Kelly also had been considering the vacant Florida job, sources previously told ESPN.
“I am thrilled to welcome Chip Kelly to Westwood,” said UCLA director of athletics Dan Guerrero in a statement. “His success speaks for itself, but more than that, I firmly believe that his passion for the game and his innovative approach to coaching student-athletes make him the perfect fit for our program. ‘Champions Made Here’ is more than just a mantra at UCLA, and I’m confident that Chip will lead UCLA Football back to competing for championships. I’d like to thank Josh Rebholz, Casey Wasserman and Troy Aikman for their input during this process, as their candor, experience and support were invaluable.”
Kelly will be formally introduced as the Bruins’ head coach on the UCLA campus on Monday afternoon.
“It is an absolute honor to join the Bruin Family, and I am grateful to Chancellor [Gene] Block and to Dan Guerrero for this incredible opportunity,” Kelly said in a statement. “UCLA is a world-class institution with a distinguished history in athletics, and we will do our part to uphold its tradition of excellence.”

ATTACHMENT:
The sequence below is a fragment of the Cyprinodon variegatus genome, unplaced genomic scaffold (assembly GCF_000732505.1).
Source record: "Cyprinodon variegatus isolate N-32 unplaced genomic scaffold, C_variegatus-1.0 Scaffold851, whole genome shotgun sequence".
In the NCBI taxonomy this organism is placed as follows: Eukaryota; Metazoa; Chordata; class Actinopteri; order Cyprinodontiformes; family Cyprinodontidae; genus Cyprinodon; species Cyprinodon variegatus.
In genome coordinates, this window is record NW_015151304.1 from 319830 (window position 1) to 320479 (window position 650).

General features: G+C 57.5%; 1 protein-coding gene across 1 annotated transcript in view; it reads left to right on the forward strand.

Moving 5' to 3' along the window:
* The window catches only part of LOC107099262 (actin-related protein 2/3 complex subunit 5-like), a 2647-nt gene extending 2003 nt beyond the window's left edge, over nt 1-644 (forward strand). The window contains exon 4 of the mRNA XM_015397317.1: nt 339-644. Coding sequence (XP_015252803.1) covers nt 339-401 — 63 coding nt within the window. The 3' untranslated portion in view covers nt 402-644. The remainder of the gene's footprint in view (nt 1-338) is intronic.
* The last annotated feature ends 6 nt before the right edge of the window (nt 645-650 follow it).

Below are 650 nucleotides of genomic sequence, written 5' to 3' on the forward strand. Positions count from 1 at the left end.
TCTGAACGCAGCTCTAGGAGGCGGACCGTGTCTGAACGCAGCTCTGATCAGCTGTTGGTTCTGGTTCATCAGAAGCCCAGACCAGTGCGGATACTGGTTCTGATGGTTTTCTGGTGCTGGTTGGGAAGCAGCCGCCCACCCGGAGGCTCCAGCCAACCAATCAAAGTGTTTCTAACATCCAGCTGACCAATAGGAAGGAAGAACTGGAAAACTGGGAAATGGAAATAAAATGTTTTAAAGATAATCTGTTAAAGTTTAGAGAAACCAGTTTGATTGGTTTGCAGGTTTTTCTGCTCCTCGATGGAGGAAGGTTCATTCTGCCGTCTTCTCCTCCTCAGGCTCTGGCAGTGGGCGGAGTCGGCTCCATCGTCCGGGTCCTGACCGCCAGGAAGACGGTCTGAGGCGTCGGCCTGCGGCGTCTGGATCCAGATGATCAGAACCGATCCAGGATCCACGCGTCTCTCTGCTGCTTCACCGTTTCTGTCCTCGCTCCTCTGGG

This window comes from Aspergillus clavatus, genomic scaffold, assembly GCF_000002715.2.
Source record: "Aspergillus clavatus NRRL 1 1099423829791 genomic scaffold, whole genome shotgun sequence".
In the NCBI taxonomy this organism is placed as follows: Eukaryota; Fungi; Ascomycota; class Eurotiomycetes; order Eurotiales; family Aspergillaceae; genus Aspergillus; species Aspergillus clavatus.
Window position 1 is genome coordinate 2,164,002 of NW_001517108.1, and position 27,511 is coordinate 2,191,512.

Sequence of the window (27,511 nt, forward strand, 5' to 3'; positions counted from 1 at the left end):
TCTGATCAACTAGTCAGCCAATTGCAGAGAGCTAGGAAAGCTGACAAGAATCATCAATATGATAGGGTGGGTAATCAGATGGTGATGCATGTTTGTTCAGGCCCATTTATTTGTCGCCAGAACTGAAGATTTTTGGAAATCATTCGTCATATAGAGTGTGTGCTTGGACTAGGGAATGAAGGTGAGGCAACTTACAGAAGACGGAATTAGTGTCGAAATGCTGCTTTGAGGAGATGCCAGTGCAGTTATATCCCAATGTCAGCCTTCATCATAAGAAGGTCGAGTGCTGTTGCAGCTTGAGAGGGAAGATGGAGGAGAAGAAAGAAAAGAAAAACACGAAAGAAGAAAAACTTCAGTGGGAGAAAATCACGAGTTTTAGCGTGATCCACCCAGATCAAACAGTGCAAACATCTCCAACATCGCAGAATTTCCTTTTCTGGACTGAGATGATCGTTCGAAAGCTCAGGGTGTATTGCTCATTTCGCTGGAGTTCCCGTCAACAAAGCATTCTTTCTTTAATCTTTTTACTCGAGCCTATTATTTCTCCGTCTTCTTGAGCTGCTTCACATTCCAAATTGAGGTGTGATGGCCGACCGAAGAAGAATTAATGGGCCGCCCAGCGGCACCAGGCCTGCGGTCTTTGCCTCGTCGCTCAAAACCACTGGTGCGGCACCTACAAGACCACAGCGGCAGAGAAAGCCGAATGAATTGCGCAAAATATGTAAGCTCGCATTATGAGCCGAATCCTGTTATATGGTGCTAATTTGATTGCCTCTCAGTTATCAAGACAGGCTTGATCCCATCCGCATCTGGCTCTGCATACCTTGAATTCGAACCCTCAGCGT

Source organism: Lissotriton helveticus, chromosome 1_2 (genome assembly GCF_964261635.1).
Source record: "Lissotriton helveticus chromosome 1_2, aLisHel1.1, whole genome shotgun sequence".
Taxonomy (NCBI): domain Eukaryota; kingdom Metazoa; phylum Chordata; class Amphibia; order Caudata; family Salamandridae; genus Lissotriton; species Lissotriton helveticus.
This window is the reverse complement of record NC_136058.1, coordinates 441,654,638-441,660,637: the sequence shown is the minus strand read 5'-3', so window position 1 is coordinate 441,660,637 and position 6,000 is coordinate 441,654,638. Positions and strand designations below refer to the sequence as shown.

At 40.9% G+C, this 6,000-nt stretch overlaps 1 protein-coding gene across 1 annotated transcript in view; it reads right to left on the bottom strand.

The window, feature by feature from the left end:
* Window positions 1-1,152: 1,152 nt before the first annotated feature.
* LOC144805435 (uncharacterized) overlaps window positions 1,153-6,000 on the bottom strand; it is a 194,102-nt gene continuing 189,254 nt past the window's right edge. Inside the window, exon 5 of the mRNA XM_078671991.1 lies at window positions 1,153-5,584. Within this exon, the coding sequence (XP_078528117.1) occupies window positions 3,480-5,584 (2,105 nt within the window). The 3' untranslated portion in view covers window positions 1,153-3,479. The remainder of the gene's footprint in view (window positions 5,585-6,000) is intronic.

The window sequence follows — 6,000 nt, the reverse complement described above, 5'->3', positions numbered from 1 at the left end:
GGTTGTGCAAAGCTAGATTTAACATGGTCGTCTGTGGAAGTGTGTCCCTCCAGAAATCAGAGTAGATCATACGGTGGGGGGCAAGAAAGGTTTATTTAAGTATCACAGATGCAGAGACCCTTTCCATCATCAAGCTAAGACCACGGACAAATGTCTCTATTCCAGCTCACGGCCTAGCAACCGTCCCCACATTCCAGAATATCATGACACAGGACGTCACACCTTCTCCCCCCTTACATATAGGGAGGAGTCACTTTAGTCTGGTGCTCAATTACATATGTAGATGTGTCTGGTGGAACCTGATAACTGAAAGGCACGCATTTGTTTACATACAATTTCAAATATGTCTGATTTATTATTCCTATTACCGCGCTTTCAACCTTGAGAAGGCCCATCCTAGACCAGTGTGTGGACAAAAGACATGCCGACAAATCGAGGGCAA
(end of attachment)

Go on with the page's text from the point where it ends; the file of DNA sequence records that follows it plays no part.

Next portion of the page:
The Bruins have been looking for a new head coach since Jim Mora was fired Nov. 19, a day after a third straight loss to USC. He had been with the Bruins for six seasons. Offensive coordinator Jedd Fisch was named interim head coach for the remainder of the season.
The Kelly hiring will bring back a well-recognized name to the Pac 12.
Kelly last coached collegiately at Oregon, going 46-7 with the Ducks from 2009 to 2012. Known as an offensive innovator while there, his up-tempo offenses averaged 44.7 points per game during that span. He led Oregon to big bowls in each of his four seasons: the Rose Bowl, BCS title game, Rose Bowl and Fiesta Bowl, respectively.
Kelly left Oregon for the NFL shortly before NCAA sanctions were handed down. He was slapped with “failure to monitor” in the Will Lyles case after he was accused of paying $25,000 to the 7-on-7 coach in exchange for him guiding players to the Ducks. The NCAA ruled that Kelly wasn’t aware of Lyles’ actions but said he was responsible for ensuring his program was in compliance. Kelly also was handed an 18-month show-cause penalty, which expired in late 2014.